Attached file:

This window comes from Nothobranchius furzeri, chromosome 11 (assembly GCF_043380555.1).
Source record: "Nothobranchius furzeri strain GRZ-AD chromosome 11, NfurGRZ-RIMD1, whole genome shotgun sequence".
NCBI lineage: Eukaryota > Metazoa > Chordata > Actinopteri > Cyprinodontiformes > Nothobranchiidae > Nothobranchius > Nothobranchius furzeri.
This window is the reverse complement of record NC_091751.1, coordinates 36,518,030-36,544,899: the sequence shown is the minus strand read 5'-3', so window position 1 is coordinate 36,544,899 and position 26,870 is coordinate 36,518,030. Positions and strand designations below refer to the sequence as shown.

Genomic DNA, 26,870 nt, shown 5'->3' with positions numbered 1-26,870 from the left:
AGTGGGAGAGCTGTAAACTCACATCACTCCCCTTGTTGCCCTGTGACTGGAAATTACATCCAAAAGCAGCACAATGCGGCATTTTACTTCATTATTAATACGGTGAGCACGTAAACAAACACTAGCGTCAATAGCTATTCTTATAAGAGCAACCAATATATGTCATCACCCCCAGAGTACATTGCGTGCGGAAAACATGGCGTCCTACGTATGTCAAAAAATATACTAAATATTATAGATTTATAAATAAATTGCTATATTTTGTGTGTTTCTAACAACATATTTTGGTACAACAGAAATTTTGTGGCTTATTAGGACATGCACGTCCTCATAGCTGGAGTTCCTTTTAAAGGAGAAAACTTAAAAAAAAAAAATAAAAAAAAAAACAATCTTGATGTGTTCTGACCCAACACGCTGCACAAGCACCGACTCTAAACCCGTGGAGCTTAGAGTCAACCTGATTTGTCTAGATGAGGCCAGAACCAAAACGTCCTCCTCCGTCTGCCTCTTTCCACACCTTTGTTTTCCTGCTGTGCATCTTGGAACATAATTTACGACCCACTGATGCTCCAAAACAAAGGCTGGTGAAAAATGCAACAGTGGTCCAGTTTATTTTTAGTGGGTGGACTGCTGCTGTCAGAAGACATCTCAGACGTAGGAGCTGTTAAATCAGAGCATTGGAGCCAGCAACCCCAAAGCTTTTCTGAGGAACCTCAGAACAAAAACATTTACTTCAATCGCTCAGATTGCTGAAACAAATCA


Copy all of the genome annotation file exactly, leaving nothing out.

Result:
This window comes from Nothobranchius furzeri, chromosome 11 (assembly GCF_043380555.1).
Source record: "Nothobranchius furzeri strain GRZ-AD chromosome 11, NfurGRZ-RIMD1, whole genome shotgun sequence".
NCBI lineage: Eukaryota > Metazoa > Chordata > Actinopteri > Cyprinodontiformes > Nothobranchiidae > Nothobranchius > Nothobranchius furzeri.
This window is the reverse complement of record NC_091751.1, coordinates 36,518,030-36,544,899: the sequence shown is the minus strand read 5'-3', so window position 1 is coordinate 36,544,899 and position 26,870 is coordinate 36,518,030. Positions and strand designations below refer to the sequence as shown.

Genomic DNA, 26,870 nt, shown 5'->3' with positions numbered 1-26,870 from the left:
AGTGGGAGAGCTGTAAACTCACATCACTCCCCTTGTTGCCCTGTGACTGGAAATTACATCCAAAAGCAGCACAATGCGGCATTTTACTTCATTATTAATACGGTGAGCACGTAAACAAACACTAGCGTCAATAGCTATTCTTATAAGAGCAACCAATATATGTCATCACCCCCAGAGTACATTGCGTGCGGAAAACATGGCGTCCTACGTATGTCAAAAAATATACTAAATATTATAGATTTATAAATAAATTGCTATATTTTGTGTGTTTCTAACAACATATTTTGGTACAACAGAAATTTTGTGGCTTATTAGGACATGCACGTCCTCATAGCTGGAGTTCCTTTTAAAGGAGAAAACTTAAAAAAAAAAAATAAAAAAAAAAACAATCTTGATGTGTTCTGACCCAACACGCTGCACAAGCACCGACTCTAAACCCGTGGAGCTTAGAGTCAACCTGATTTGTCTAGATGAGGCCAGAACCAAAACGTCCTCCTCCGTCTGCCTCTTTCCACACCTTTGTTTTCCTGCTGTGCATCTTGGAACATAATTTACGACCCACTGATGCTCCAAAACAAAGGCTGGTGAAAAATGCAACAGTGGTCCAGTTTATTTTTAGTGGGTGGACTGCTGCTGTCAGAAGACATCTCAGACGTAGGAGCTGTTAAATCAGAGCATTGGAGCCAGCAACCCCAAAGCTTTTCTGAGGAACCTCAGAACAAAAACATTTACTTCAATCGCTCAGATTGCTGAAACAAATCA